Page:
To read a novel is a difficult and complex art,” Virginia Woolf wrote in a 1925 essay, How to Read a Book. Today, with our powers of concentration atrophied by the staccato communication of the Internet and attention easily diverted to addictive entertainment on our phones and tablets, book-length reading is harder still.
It’s not just more difficult to find the time and focus that a book demands. Longstanding allies of the reader, professionals who have traditionally provided guidance for those picking up a book, are disappearing fast. The broad, inclusive conversation around interesting titles that such experts helped facilitate is likewise dissipating. Reading, always a solitary affair, is increasingly a lonely one.
A range of related factors has brought this to a head. Start with the publishing companies: Overall, book sales have been anaemic in recent years, declining 6% in the first half of 2013 alone. But the profits of publishers have remained largely intact; in the same period, only one of what were then still the “big six” trade houses reported a decline on its bottom line. This is partly because of the higher margins on e-books. But it has also been achieved by publishers cutting costs, especially for mid-list titles.
The “mid-list” in trade publishing parlance is a bit like the middle class in American politics: anything below it is rarely mentioned in polite company. It comprises pretty much all new titles that are not potential blockbusters. But it’s the space where interesting things happen in the book world, where the obscure or the offbeat can spring to prominence, where new writers can make their mark.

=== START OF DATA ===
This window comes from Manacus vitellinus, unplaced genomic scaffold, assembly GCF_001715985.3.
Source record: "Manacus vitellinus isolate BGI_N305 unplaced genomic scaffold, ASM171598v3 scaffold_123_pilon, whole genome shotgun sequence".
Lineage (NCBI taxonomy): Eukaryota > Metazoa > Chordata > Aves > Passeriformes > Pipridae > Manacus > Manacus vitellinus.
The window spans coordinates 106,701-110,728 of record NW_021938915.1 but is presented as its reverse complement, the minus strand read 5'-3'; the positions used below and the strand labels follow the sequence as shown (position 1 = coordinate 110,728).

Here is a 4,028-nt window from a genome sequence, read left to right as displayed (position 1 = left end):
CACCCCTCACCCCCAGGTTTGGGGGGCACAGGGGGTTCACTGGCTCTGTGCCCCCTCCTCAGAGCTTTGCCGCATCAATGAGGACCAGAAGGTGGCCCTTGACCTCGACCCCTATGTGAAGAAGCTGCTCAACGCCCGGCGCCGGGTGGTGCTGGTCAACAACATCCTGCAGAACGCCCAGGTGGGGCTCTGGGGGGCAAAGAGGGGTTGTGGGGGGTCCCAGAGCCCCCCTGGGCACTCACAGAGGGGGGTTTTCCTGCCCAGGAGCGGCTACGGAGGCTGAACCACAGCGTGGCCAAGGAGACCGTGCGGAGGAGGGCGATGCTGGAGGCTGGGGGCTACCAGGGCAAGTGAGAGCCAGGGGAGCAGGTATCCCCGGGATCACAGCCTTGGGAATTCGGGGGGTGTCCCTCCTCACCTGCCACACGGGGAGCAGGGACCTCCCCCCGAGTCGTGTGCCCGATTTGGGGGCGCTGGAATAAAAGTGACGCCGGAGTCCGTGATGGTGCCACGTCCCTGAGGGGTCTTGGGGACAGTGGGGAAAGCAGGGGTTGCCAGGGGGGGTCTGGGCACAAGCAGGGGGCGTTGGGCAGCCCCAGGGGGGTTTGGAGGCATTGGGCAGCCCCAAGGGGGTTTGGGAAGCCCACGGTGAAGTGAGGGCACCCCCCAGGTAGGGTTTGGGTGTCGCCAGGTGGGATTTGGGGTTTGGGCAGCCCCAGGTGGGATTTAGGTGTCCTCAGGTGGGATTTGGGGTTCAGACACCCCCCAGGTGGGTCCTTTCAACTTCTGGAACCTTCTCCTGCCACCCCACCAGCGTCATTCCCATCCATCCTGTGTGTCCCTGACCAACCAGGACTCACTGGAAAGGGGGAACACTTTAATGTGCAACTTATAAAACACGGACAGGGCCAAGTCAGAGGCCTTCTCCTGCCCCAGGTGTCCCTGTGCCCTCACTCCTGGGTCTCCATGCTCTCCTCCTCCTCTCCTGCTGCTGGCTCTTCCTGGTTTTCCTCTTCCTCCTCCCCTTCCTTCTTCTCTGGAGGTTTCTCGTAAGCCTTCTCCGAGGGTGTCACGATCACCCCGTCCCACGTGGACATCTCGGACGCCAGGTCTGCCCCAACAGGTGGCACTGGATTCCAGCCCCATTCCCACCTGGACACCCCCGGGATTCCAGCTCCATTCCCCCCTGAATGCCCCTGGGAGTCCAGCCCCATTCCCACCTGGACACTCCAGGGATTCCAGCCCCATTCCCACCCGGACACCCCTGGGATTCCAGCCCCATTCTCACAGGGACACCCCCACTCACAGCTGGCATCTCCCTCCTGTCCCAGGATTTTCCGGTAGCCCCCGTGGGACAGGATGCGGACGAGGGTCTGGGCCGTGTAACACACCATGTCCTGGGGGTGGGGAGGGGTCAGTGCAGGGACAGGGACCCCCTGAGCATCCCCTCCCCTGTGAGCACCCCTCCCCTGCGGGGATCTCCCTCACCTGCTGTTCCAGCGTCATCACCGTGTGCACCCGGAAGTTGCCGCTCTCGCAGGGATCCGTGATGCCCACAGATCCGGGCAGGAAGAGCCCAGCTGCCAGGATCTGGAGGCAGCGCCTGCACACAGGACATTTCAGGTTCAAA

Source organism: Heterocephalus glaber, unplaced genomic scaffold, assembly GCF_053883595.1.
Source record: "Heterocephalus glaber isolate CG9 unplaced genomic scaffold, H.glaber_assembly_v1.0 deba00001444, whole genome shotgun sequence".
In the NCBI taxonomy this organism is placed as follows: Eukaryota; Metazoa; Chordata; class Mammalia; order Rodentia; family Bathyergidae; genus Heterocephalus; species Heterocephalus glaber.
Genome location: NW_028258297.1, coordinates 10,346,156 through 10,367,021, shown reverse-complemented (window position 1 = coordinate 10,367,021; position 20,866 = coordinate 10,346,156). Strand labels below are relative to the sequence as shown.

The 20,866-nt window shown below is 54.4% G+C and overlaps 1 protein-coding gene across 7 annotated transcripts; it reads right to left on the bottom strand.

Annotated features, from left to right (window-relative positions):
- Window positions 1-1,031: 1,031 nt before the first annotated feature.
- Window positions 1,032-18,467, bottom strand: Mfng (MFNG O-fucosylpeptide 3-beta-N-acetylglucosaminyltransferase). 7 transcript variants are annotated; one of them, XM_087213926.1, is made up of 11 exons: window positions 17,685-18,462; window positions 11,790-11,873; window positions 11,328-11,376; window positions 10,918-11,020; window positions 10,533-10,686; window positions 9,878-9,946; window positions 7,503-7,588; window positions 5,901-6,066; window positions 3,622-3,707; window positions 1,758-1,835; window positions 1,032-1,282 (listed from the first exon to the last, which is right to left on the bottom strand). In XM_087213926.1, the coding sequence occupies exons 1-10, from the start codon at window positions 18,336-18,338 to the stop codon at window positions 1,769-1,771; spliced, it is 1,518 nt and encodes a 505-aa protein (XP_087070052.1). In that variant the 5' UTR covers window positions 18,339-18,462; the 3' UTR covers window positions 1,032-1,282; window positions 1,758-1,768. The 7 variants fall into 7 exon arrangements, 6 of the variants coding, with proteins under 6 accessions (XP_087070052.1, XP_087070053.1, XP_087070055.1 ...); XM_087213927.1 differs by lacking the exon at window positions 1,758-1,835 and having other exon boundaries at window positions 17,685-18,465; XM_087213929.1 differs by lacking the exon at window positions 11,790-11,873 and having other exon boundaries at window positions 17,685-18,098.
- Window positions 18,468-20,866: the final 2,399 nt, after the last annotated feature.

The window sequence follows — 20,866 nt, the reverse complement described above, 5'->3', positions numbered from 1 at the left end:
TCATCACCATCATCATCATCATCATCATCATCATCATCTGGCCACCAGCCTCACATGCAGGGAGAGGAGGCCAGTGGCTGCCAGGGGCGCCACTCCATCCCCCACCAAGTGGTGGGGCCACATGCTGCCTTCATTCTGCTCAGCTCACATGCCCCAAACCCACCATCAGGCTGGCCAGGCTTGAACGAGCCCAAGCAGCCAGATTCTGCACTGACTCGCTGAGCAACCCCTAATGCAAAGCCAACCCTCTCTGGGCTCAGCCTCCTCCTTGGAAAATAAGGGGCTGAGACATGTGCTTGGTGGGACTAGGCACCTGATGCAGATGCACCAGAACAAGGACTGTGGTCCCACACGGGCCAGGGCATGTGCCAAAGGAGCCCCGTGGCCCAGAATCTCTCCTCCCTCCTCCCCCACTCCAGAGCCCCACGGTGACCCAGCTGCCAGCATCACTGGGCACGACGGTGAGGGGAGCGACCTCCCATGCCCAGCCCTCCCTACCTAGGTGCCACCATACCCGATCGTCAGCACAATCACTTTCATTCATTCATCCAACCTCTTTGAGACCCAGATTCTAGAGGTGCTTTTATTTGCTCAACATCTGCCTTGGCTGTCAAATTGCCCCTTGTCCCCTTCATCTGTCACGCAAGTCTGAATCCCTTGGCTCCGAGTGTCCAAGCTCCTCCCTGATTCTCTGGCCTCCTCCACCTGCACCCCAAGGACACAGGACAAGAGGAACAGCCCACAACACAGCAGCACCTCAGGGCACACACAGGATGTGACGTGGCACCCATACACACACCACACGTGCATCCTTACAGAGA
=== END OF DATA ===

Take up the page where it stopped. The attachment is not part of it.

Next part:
Budgets have been trimmed in various ways: Author advances, except for the biggest names, have slumped sharply since the 2008 financial crash, declining by more than half, according to one recent survey. It’s hard to imagine that the quality of manuscripts from writers who have been forced either to eat less or write faster isn’t deteriorating. Meanwhile, spending on editing and promotion has also been pared away.
Things don’t get better after the book leaves the publisher. Price cutting, led primarily by Amazon, has reduced many brick-and-mortar bookstores to rubble, depriving readers of direct interaction with booksellers. Despite some recent good news, the number of independents has been halved in the last two decades, and the chain stores that survive increasingly employ part-time, unskilled staff.
The decline in libraries weakens another vital prop for readers. Librarians, described